I’ll admit to a near total failure of memory on this one. My slightly cryptic notes lead me to assemble the following observations about the early turns: I dropped Black Rose on turn 2, and had some concerns on Turn 3 about topdecking something (I have some probability calculations jotted down). I managed to Topdeck a Wild Ride on 4 to get Punisher, so I’m going to assume that I burned a search card on 3 to hit Ahmed and risked missing Punisher. I hadn’t rowed a team up at this point, so I wouldn’t have been able to Brother I for him.  Endurance totals were pretty even for the most part. Unfortunately, Two Face locked down my 4, 6, and 8 on turn 8, and he put me on 5 to his 7, and I was unable to deal enough damage without taking as much myself.




Game 5: James (Illuminati, Mr Fantastic Legend)


This game started very slowly, with him setting up his board of hidden illuminati and me setting up with Ahmed. On 4 I didn’t have a way into the hidden area, so I just started swinging to the face. I knew James was running the Infinity Gauntlet, and he was perilously close to assembling all the Old Boys Club and he had them all FF affiliated. I really wanted to get in there to start Koing Illuminati with Punisher. Realm of the Mind was punishing my hand, and Elektra Situation on 5 defanged Punisher somewhat. But I got my Satellite HQ and Annihilation Protocal and Punisher went a hunting, putting in a lot of damage and costing James a Professor X. Too little, too late, I thought. If he hits an Iron Man on 6, he’ll have his lock and that will be that. (Infinity Gauntlet + Cosmic Radiation = Scary). Luckily for me, Iron Man was not to be seen, and without any visible characters to stop the onslaught to the face the game was mine. James, drawing cards later in the turn, discovered what no-one wants to see in these situations – that Iron Man was the very next card in the deck.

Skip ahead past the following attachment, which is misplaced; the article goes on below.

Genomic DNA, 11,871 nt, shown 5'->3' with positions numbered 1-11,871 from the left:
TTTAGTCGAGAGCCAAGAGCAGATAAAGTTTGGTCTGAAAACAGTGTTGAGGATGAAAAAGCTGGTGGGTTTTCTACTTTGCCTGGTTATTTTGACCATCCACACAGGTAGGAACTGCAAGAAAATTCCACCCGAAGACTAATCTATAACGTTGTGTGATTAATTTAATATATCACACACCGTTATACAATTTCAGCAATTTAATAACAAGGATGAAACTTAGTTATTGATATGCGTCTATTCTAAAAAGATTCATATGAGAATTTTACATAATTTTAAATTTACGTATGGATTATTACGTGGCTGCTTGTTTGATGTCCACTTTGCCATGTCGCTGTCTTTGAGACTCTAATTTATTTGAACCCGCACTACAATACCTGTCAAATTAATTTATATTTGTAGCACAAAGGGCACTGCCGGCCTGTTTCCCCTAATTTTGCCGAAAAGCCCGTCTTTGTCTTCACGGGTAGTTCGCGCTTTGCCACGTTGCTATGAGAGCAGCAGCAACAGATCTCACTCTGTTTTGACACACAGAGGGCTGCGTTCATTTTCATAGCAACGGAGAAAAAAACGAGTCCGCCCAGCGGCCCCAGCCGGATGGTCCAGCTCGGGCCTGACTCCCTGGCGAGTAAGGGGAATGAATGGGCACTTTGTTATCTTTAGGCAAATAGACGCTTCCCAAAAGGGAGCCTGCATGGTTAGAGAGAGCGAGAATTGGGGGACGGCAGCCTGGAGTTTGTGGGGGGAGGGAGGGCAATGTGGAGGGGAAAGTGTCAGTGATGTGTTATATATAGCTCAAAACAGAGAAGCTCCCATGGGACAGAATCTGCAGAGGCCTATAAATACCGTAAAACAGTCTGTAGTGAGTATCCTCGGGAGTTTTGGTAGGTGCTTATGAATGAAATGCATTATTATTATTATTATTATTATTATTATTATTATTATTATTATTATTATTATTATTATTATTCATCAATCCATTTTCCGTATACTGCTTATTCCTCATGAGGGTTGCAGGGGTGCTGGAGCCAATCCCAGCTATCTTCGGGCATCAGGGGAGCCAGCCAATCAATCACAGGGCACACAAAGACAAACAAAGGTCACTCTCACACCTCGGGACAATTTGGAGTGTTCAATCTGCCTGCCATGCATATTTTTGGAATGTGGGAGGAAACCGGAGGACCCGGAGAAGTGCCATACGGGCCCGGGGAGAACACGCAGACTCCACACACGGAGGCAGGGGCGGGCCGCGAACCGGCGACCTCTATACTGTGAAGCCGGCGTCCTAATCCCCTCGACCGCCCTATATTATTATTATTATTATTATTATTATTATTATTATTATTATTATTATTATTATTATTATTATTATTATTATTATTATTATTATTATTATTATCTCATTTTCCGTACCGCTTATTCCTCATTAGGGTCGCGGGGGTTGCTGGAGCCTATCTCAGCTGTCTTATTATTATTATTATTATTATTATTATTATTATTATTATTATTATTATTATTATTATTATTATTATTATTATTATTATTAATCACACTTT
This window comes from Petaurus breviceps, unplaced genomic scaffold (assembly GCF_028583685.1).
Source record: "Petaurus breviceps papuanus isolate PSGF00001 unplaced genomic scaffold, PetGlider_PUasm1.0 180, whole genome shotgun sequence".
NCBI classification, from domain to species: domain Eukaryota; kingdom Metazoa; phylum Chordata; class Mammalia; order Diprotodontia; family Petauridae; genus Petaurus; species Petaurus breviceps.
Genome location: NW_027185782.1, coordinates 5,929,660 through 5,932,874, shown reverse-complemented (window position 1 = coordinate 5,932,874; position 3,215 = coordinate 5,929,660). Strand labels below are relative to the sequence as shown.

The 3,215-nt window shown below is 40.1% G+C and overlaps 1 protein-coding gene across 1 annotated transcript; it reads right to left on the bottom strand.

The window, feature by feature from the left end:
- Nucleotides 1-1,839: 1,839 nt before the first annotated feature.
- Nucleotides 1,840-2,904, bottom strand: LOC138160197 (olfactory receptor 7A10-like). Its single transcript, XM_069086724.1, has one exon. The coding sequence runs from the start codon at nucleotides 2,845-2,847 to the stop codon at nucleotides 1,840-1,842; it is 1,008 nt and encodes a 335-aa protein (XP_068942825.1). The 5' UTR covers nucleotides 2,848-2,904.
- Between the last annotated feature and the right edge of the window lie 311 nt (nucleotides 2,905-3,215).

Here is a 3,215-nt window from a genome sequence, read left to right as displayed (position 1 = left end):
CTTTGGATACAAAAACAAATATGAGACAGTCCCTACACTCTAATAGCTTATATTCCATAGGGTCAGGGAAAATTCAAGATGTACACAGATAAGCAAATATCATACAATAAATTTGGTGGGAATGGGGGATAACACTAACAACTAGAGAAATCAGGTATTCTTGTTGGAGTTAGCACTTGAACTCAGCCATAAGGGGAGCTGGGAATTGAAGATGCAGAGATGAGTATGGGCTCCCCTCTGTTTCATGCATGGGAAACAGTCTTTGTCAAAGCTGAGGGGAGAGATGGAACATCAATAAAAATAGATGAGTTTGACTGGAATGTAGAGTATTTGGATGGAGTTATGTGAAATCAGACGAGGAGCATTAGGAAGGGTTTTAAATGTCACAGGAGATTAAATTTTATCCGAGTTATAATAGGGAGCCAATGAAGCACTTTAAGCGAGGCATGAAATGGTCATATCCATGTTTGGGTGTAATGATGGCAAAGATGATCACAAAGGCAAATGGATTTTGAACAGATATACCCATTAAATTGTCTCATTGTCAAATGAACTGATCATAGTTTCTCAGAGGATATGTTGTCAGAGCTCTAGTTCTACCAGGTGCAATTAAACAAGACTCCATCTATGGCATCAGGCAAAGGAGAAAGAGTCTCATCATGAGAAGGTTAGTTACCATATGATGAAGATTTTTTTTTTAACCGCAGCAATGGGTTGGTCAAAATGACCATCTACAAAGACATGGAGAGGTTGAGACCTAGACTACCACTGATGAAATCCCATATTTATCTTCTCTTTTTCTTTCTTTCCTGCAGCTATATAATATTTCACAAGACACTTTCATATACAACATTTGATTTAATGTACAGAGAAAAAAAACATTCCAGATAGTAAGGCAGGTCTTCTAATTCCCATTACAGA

Sometimes, it’s better to be lucky than good, and I had been lucky a couple of times during this tournament.


4-1, enough for first place.


Tomorrow: Silver Age Report

The Day after that: Draft Reports (MVL and MUN)


MEV Previews: Providence and Psimitar

•October 23, 2008 • 3 Comments

Minimal preamble… here’s the first card: 


This card pulls Cable out of play, who can then be put back into play for free in your next build phase. 


Simple, yet with many applications.